February 10, 2020 at 05:11PM by CWC
Black women and girls have long existed within the duality of having hair that is both too much and not enough. Too big. Too coarse. Too tough. Not easy enough to tame. Not good enough to wake up and go. In Hair Love, which won an Oscar for best animated short, we see two distinct ends of that spectrum. A little girl with hair too big for her father to tame, and her mother, who lost her hair to illness.
Director Matthew Cherry said in his acceptance speech that Hair Love was “born out of wanting to see more representation out of animation, but also wanting to normalize Black hair.” Cherry also mentioned The CROWN Act in his speech. An acronym for “Create a Respectful and Open World for Natural Hair,” CROWN seeks to prohibit discrimination based on hair style and hair texture. It was first written into law in California, and states like New York and New Jersey have since adopted it. The New Jersey law went into effect in December 2019, one year after the wrestling match where New Jersey high school wrestler Andrew Johnson’s dreadlocks were forcibly cut off; Deandre Arnold, a Texas high school student who was suspended for refusing to cut his locs, attended at the 92nd Annual Academy Awards as Cherry’s guest.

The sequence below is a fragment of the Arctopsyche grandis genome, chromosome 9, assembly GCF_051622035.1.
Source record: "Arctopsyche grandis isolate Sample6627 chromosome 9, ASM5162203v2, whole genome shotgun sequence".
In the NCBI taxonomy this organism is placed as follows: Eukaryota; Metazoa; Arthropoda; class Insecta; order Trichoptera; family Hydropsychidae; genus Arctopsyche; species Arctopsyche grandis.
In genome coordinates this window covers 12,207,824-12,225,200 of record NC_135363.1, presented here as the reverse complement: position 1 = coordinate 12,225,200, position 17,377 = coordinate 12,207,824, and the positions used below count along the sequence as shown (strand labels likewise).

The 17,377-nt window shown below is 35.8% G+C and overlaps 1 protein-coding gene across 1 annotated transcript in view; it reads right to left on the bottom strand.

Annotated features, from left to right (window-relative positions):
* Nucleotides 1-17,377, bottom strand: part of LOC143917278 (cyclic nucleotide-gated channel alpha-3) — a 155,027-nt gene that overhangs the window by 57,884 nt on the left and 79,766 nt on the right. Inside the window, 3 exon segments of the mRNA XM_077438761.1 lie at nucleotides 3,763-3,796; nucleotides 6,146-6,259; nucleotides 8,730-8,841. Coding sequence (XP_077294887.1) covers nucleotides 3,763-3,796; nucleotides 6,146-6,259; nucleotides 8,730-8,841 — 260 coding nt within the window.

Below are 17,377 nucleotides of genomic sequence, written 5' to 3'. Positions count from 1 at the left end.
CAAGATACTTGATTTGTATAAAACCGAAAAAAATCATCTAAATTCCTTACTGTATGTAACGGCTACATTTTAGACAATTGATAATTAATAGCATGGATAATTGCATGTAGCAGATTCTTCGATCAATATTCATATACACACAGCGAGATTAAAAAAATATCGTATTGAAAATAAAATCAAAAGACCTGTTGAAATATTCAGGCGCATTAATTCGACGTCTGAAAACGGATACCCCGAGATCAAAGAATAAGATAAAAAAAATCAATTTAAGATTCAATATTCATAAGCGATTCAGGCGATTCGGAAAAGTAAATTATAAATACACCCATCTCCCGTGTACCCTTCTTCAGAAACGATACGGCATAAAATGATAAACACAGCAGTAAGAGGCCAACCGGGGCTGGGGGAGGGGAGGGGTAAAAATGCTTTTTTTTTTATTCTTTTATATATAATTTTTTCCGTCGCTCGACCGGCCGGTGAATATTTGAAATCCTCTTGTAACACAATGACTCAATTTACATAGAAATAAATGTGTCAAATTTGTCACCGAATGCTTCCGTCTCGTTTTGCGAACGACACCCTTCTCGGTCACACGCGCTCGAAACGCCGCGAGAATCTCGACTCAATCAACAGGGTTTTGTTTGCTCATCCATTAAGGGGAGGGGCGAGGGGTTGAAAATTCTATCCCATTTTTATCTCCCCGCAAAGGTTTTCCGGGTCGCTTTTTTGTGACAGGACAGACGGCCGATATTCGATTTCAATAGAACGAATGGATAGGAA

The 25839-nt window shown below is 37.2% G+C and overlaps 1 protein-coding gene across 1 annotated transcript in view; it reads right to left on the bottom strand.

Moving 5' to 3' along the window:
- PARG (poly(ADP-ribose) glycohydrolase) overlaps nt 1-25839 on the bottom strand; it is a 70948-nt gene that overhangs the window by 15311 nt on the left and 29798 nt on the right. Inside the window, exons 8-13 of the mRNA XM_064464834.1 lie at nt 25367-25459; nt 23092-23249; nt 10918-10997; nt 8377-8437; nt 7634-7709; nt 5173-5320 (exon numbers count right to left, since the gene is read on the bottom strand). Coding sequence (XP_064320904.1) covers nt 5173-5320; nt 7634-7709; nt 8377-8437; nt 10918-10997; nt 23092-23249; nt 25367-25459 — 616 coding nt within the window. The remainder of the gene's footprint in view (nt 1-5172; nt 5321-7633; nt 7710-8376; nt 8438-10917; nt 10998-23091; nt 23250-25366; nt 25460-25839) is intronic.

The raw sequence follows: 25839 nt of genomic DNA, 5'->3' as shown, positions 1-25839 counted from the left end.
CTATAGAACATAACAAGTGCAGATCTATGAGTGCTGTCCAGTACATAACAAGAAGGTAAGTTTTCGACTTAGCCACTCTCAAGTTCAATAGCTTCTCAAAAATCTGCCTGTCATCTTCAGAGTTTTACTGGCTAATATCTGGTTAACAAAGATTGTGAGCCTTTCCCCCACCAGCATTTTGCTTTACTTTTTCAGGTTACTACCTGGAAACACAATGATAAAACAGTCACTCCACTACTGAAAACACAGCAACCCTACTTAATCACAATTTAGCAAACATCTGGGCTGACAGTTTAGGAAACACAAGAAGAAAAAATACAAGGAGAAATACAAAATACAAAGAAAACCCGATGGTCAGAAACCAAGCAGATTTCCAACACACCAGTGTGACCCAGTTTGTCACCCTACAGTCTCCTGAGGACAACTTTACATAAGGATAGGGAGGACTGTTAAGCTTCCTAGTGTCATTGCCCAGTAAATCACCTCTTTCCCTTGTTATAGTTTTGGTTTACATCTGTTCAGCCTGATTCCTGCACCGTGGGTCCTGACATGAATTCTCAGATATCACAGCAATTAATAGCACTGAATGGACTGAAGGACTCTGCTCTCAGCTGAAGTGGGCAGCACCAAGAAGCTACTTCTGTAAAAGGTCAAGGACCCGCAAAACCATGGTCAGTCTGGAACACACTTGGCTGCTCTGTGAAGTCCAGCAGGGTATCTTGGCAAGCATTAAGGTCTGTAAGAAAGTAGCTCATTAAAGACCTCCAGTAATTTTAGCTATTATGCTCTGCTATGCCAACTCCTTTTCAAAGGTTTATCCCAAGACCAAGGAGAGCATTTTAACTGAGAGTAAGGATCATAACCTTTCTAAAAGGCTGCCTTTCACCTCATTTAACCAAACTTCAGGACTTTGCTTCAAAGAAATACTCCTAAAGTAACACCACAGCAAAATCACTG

The film opens with a scene of the little girl excited to get up, put on her pretty pink dress, and take on the day. Her excitement diminishes the second she sits in font of a mirror and pulls off her bonnet, revealing big, rambunctious curls. She lets out a sigh, knowing the battle she must complete before stepping out the door. It’s a feeling every Black woman has felt before. Knowing how hard it’s going to be to get your hair looking presentable, because your hair is either done or not done—there is no middle ground. “Bed head” is not a style, and a “messy bun” is not an option. Unless your hair is in braids or buzzed short, it’s rare to have a true I-woke-up-like-this moment.
The heart of the film lies in fear surrounding this little girls hair. We see her father afraid to style it, imagining that he and her curls are dueling it out in boxing ring. When treated with fear and ignorance, her hair is combative. But once her father takes his time, works with a little love (and a lot of leave-in conditioner), her hair becomes malleable, and turns out beautifully. (Hair Love is also a book that should be on every child’s reading list.)
Once her hair is styled, the girl and her father go to visit her mother, who is in the hospital with an illness that caused her to lose all of her hair. The little girl gives her mother a portrait of her bald head topped with a crown, reminding us that though our hair is so inextricably linked to our identity, it cannot, and should not, define us. As big and overwhelming as Black hair may seem, it’s not something to fear or police. It’s meant to be celebrated in all of its glory.